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While working on measurement.js, the joys of TDD helped me stumble upon a really strange (at least as i occurs to me) behaviour exposed in the javascript engines.

No matter if entered into the console or performed inside a script, this is what happens:

-1 + 0.85     --> -0.85               ✓  
-1 + 1        --> 0                   ✓   
-1 + 1 + -.15 --> 0.15                ✓
-1 + 1.15     --> 0.1499999999999999  ?!?

This is tested and reproduced exactly under following Browsers / OS's:

  • FF 24.0 (Debian 3.10)
  • Chrome 30.0.1599.114 (Debian 3.10)
  • Chrome 30.0.1599.101m (Win7SP1)
  • Internet Explorer 10.0.9200.16721 (Win7SP1)

As this is consistent throughout different vendors, i assume there must be a specific reason for this, so:

  • What is the reason for this?
  • What is the best practice to circumvent this behaviour, as it poses a problem for exact calculations with JS

Update:
Best lay-comprehensible explanation incl. answers and workarounds for multiple programming languages so far found at
http://floating-point-gui.de/ (thanx @RocketHazmat)

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  • Damn you IEEEEEEEEEEEE!!!!!!! – Adam Rackis Oct 24 '13 at 19:04
  • Check out floating-point-gui.de – Rocket Hazmat Oct 24 '13 at 19:04
  • Not sure this is a duplicate as the OP is also asking the best practice to circumvent this behavior (however it should probably be worded differently then). – Jack Oct 24 '13 at 20:56
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No duh. You try doing the math in base two.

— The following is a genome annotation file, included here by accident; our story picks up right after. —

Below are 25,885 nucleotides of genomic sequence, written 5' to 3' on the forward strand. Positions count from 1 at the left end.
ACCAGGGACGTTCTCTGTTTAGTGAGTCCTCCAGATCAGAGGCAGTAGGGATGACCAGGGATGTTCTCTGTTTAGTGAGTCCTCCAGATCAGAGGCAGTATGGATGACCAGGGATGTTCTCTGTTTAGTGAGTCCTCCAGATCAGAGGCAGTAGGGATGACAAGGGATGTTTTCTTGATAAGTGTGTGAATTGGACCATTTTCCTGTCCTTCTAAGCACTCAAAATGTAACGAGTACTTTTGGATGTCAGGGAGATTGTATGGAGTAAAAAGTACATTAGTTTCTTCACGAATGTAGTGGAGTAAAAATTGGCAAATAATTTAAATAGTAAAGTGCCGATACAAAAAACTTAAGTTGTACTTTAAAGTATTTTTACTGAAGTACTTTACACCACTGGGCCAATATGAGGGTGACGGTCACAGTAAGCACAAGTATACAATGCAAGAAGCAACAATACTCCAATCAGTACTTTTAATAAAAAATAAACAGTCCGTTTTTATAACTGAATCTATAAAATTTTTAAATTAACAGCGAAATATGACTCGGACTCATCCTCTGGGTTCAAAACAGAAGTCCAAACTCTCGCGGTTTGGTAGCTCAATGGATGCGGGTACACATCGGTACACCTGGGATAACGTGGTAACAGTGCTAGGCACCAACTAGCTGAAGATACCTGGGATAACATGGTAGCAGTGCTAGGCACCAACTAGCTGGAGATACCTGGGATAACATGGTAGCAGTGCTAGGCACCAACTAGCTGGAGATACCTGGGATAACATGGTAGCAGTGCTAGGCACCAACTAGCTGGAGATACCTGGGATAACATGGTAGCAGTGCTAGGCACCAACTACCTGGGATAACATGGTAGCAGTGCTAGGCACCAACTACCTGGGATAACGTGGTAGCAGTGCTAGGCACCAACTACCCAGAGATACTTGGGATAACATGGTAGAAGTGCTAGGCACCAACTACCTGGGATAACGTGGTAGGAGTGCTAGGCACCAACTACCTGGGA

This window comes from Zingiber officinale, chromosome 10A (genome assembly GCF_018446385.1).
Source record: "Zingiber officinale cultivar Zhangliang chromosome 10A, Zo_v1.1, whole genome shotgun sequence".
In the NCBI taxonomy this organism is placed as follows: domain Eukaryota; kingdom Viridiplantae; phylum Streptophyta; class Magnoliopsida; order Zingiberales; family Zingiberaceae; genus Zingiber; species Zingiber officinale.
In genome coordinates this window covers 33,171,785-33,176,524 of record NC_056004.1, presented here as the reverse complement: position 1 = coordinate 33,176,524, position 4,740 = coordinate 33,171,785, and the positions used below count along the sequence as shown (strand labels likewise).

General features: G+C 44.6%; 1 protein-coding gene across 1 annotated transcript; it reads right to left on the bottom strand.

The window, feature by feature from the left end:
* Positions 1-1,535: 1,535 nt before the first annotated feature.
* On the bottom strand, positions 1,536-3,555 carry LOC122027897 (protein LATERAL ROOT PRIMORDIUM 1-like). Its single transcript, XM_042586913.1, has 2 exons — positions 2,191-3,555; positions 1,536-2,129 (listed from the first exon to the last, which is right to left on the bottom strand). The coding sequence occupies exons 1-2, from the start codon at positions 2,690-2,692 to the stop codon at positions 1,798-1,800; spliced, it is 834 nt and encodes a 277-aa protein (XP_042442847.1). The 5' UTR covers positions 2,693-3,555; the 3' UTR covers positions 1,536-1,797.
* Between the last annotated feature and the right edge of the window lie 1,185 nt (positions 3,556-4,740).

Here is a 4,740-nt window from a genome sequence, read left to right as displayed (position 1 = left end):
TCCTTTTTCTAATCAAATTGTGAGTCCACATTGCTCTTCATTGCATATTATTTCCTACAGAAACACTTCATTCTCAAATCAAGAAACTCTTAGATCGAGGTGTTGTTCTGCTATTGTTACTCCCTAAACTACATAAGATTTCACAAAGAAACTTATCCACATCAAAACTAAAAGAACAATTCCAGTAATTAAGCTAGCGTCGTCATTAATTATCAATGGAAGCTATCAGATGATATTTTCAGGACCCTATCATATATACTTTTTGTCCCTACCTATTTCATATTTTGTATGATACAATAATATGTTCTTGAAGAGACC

Short answer: you can't do it. It's like trying to add 1/3 in decimal repeatedly. You get 0.333333, then 0.666666, then 0.99999... but shouldn't that last one be 3/3, in other words 1?

To avoid this problem, just use integers for everything, as much as possible.

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  • +1, but just use integers for everything, as much as possible - was that a joke? Isn't the solution to use toFixed before presenting the results to the client? – Adam Rackis Oct 24 '13 at 19:06
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    "No duh. you try doing the math" - unhelpul, now i feel more stupid than before. "just use integers for everything" - so what you'd suggest as an integer representation of 1.15 ? – Philzen Oct 24 '13 at 19:07
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    @AdamRackis: That wasn't a joke. With money for example, do the math in "cents". Instead of doing 0.1+0.2, do 10+20, then convert to dollars later. (10+20)/100 => 0.3 – Rocket Hazmat Oct 24 '13 at 19:07
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    @Philzen: Times it by 100, do the math, then divide by 100. (-100 + 115)/100 => 1.5. Or use toFixed: (-1 + 1.15).toFixed(2). – Rocket Hazmat Oct 24 '13 at 19:11
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    @Philzen: Check out this page: floating-point-gui.de It should explain it. – Rocket Hazmat Oct 24 '13 at 19:16
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I think this is because of the problems inherent in representing some floating point numbers in binary.

Read this:- What Every Computer Scientist Should Know About Floating-Point Arithmetic.

Try to use toFixed to avoid your problem

Formats a number using fixed-point notation.

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